Recentis Romae ichnographia et hypsographia sive planta et facies ad magnificentiam qua sub Alexandro VII. P.M. urbs ipsa directa, exculta et decorata est. Giovanni Battista FALDA.
Covens & Mortier Edition of Falda’s 2-sheet pianta piccola of Rome
“One of the Most Frequently and Enduringly Copied Maps
Of the Early Modern Period” (Maier)
[Rome].
Amsterdam, Chez Jean Covens & Corneille Mortier, s.a. [c. 1721-30s].

Recentis Romae ichnographia et hypsographia sive planta et facies ad magnificentiam qua sub Alexandro VII. P.M. urbs ipsa directa, exculta et decorata est.

2-sheet etching/engraving [26 1/8 x 34 1/4 inches the platemark]. A fine copy, with a few soft folds, crisp and bright.

A fresh and bright example of this rare separately issued version of Giovanni Battista Falda’s (1643-78) important 1667 two-sheet plan of Rome (called the pianta piccola), republished during the first half of the 18th century by the Amsterdam publishers Johannes Covens (1697-1774) and Cornelis Mortier (1699-1783). “Falda’s pianta piccola was an instant success: One of the most frequently and enduringly copied maps of the early modern period” (Maier, p. 196), it served as the model for his famed 12-sheet pianta grande (Nuova pianta et alzata della città di Roma) of 1676.

Falda’s design was “widely acclaimed as the most complete and accurate visual record of baroque Rome” (Maier, p. 165). His 12-sheet map “appeared in five editions over a period of eighty years, its celebrity eclipsed only by the appearance of Giovanni Battista Nolli’s great plan in 1748. The original 1667 pianta piccola was indebted to the German etcher Greuter and celebrated the urban interventions of Pope Alexander VII (r. 1655-77). An index along the right side details the pope’s many projects, visible in the fabric of the city, and personifications at the upper left convey the message that under the Chigi pope, Religion had conquered Heresy and Architecture has defeated Time” (McPhee, pp. 8, 10). Inset at the left of this 1667 pianta piccola are personifications of Rome’s water sources, and inset at the bottom are views of the Sette Chiese, Rome’s principal pilgrimage churches. Covens & Mortier preserve at the upper right the original publisher De Rossi’s original address to the readers, which is surrounded by shields of the 14 districts (rioni) of Rome. The key includes 254 ancient and modern features of the city.

Falda’s original copperplates for the 1667 two-sheet pianta piccola were reworked and reprinted over several decades to incorporate new building projects in Rome. Later states note that the plates were updated to reflect changes to the urban fabric through the year 1730 and then 1754, and these keys were accordingly expanded to include 266 and then 286 numbered places. The present Covens & Mortier version seems to have been published before the 1730 update, given that it is a faithful copy of the 1667 print (the key has the original 254 place names). The Covens & Mortier version differs from the 1667 pianta piccola only in that it omits the names of Falda and De Rossi beneath the title.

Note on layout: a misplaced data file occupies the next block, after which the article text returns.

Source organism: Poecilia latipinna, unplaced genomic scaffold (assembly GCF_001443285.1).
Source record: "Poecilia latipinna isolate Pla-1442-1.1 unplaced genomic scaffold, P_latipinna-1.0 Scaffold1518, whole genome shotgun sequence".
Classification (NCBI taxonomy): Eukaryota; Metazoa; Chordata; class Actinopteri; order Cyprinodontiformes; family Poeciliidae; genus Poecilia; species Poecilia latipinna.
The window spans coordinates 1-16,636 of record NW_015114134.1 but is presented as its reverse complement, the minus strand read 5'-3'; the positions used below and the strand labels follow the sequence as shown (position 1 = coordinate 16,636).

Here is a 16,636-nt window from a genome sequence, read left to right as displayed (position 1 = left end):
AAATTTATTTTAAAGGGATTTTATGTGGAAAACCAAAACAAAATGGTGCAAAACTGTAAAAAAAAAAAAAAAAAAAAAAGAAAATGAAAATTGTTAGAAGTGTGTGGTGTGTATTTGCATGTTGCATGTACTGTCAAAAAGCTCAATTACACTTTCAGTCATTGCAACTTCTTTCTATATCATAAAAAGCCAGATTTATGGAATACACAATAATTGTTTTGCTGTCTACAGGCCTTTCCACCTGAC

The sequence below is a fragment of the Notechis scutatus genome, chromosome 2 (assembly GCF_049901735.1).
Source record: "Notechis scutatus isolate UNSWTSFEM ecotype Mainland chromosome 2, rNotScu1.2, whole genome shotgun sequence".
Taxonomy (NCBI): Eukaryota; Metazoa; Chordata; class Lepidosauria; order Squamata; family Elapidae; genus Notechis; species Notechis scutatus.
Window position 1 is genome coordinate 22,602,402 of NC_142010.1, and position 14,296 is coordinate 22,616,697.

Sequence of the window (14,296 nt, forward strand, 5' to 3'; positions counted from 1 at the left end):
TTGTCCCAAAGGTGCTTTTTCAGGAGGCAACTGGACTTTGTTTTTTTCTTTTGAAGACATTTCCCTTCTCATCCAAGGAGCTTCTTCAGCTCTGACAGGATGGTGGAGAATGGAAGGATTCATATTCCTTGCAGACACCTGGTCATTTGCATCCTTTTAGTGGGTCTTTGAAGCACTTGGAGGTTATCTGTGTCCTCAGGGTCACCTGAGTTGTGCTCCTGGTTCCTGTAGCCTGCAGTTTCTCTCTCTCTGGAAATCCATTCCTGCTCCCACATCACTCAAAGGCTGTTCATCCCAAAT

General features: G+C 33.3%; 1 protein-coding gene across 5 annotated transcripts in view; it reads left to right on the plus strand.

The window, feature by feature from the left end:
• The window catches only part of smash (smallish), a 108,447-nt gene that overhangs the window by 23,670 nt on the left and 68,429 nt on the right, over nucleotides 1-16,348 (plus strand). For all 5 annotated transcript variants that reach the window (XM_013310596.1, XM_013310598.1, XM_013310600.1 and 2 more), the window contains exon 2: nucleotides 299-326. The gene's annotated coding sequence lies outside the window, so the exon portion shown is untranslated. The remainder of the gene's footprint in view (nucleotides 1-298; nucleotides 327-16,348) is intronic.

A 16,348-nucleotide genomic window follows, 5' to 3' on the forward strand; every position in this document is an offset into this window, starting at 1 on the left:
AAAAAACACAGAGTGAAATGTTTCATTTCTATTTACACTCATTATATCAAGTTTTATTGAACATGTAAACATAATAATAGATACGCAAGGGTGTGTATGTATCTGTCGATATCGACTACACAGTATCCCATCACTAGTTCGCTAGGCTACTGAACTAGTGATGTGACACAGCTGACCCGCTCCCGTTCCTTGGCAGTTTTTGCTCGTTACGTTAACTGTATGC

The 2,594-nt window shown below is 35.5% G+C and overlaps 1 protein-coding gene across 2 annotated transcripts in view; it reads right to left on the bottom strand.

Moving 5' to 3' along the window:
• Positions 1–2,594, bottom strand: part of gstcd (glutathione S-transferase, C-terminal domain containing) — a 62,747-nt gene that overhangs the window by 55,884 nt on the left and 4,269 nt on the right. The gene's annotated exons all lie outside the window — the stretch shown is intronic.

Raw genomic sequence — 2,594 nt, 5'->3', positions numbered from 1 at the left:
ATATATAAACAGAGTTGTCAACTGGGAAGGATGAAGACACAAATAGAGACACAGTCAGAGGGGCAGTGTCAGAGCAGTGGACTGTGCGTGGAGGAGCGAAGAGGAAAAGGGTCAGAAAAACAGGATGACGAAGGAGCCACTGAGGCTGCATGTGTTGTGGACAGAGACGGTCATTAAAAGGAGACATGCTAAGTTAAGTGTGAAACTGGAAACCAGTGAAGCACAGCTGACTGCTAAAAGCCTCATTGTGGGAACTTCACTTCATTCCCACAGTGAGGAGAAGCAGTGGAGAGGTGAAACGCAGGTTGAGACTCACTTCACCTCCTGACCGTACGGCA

“Falda, from the remote Piemontese village of Valduggia, came to Rome as an adolescent in the mid-1650s. There he became the protégé of Giovanni Giacomo de Rossi, who discovered Falda when he was one of many apprentices in Bernini’s workshop. De Rossi took the young man under his wing, seeing to his training in architectural rendering and perspective, as well as in etching and engraving. Under De Rossi’s guidance, Falda became one of the most skilled designers and printmakers of architectural views in late seventeenth-century Rome” (Maier, p. 195). Covens and Mortier began their collaboration as (principally) cartographic publishers in Amsterdam in 1721, issuing re-editions of surviving copperplates, newly cut maps based on well-known examples, and original material. The firm survived into the 1880s.

 

OCLC locates just one U.S. example of the Covens & Mortier Falda plan of Rome (Newberry Library).

* Hülsen, Saggio, p. 92, no. 120; S. McPhee, “Falda’s Map as a Work of Art,” The Art Bulletin, vol. 101, no. 2 (2019), pp. 7-28; BNF, Cartes et plans GE DD-2987; J. Maier, Rome Measured and Imagined: Early Modern Maps of the Eternal City.

Price: $3,500.00

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